The longest libel case in
WHEN MCDONALD'S DECIDED TO SUE
environmentalists Helen Steel and Dave
Morris for distributing a leaflet, it appears that they bit off more
than they could chew. The trial, which began in June 1994, has become
the longest in British history and looks set to continue until spring
British history rumbles on,
with McDonald's taking on the environmentalists.
The fast-food giant, which seems about as hungry for a bit of court
action as the late Robert Maxwell, is said to estimated to have notched
up a legal bill running into millions of pounds. And because neither
Helen nor Dave have any money to speak of, there is no chance of the
company ever recouping the costs.
McDonald’s decided to take legal action to protect its reputation in the
face of numerous allegations made in a leaflet which included claims
that the company was responsible for destruction of rain forests, that
its food was linked to cancer and heart disease, and that it exploited
its staff. The leaflet also claimed that McDonald’s advertising
exploited children, a claim which was supported by a statement for the
defence from non other than Geoffrey Guiliano, the actor who used to
play the part of Ronald McDonald.
In the absence of funds to match McDonald’s’ $29.9 billion annual
revenue, Helen and Dave are defending themselves. But they have still
managed to hold their own in court. In cross examination of company
witnesses, they got McDonald’s Vice President of marketing to say that
Coca-Cola is nutritious because it contains water. The trial also
appears to have unleashed a worldwide backlash against McDonald’s.
Nevertheless, McDonald’s spokesman Mike Love remains unrepentant over
the mounting legal bill or the length of the trial: “It’s not our
intention to put a figure on it, we don’t consider that to be the real
“What we are concerned about is that the serious allegations made are
challenged and that the truth is known. One of the problems with this
sort of situation is that when people repeat things long enough other
people start believing them in good faith,” he says, paraphrasing a
well-known German propaganda minister.
Love believes that it is premature to talk of appeals in the unlikely
event that McDonald’s lose their case on any of the 32 alleged libels.
But should the ‘McLibel Two’ succeed in their defence, the litigation
looks set to go on. The pair allege they were libelled by a McDonald’s
press statement issued at the beginning of the trial, and have filed a
countersuit against the multinational.
Should this suit go ahead, it might not be the only court case to follow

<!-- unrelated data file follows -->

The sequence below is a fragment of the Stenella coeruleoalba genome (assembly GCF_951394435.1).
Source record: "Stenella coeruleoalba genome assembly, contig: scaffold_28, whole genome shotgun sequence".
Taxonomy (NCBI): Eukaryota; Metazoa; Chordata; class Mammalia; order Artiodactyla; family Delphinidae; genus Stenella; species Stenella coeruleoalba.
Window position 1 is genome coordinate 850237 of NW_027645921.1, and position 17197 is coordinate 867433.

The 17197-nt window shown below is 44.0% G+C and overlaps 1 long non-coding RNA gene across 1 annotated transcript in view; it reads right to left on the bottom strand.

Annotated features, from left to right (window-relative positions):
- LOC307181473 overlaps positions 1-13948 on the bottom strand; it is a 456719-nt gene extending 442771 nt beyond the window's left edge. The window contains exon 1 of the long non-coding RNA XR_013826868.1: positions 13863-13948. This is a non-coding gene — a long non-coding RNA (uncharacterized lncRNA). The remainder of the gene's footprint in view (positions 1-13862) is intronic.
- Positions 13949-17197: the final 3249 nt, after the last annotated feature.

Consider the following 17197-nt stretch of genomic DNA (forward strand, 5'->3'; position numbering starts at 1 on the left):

the ‘McLibel’ trial. In the wake of a Scottish woman recently being
threatened with legal action if she refused to change the name of her
cafe from McMunchies, Aberdonian Ronald McDonald, 61, considered taking
legal action to protect his good name.
“McDonald’s didn’t come to me when they set up their first restaurant
and ask if they could use our name. Perhaps I should be getting in touch
with them and extracting royalties,” he said.
And no sooner had the original Ronald McDonald appeared in the press,
when Lord Godfery McDonald, the bona fide chief of the clan, said he was
also considering legal action.
If these threats are carried out, the hamburger chain might soon lose
its appetite for litigation.
The case continues.
– Olaf Furniss
10 McDonald's trademarks|
1 Hamburger University
2 Good Jobs for Good People
3 You deserve your break today
4 Mac Attack
6 Healthy Growing Up
7 McDonald's Means Opportunity
8 Have you had your break today?
9 What's on your plate
'Aberdonian Ronald McDonald,
61, considered taking legal
action to protect his good name'
The McSpotlight site
claims to sort the
truth from the lies...
What is McSpotlight?
"People can come there and
A tiny room where a dog tries to stick its snout into your nads before
you can even get your jacket off does not conjure up images of Mission
Control of a massive website, McSpotlight, which has been irritating
McDonald’s since February. Yet from this secret location in a North
London flat, a group of activists have been charting the McLibel case
and attracting almost as many hits as the site where Pamela Anderson
tucks into Tommy Lee’s sausage.
decided for themselves
who is right and who is wrong."
“For a while, McDonald’s were our number one customer,” explains Brian,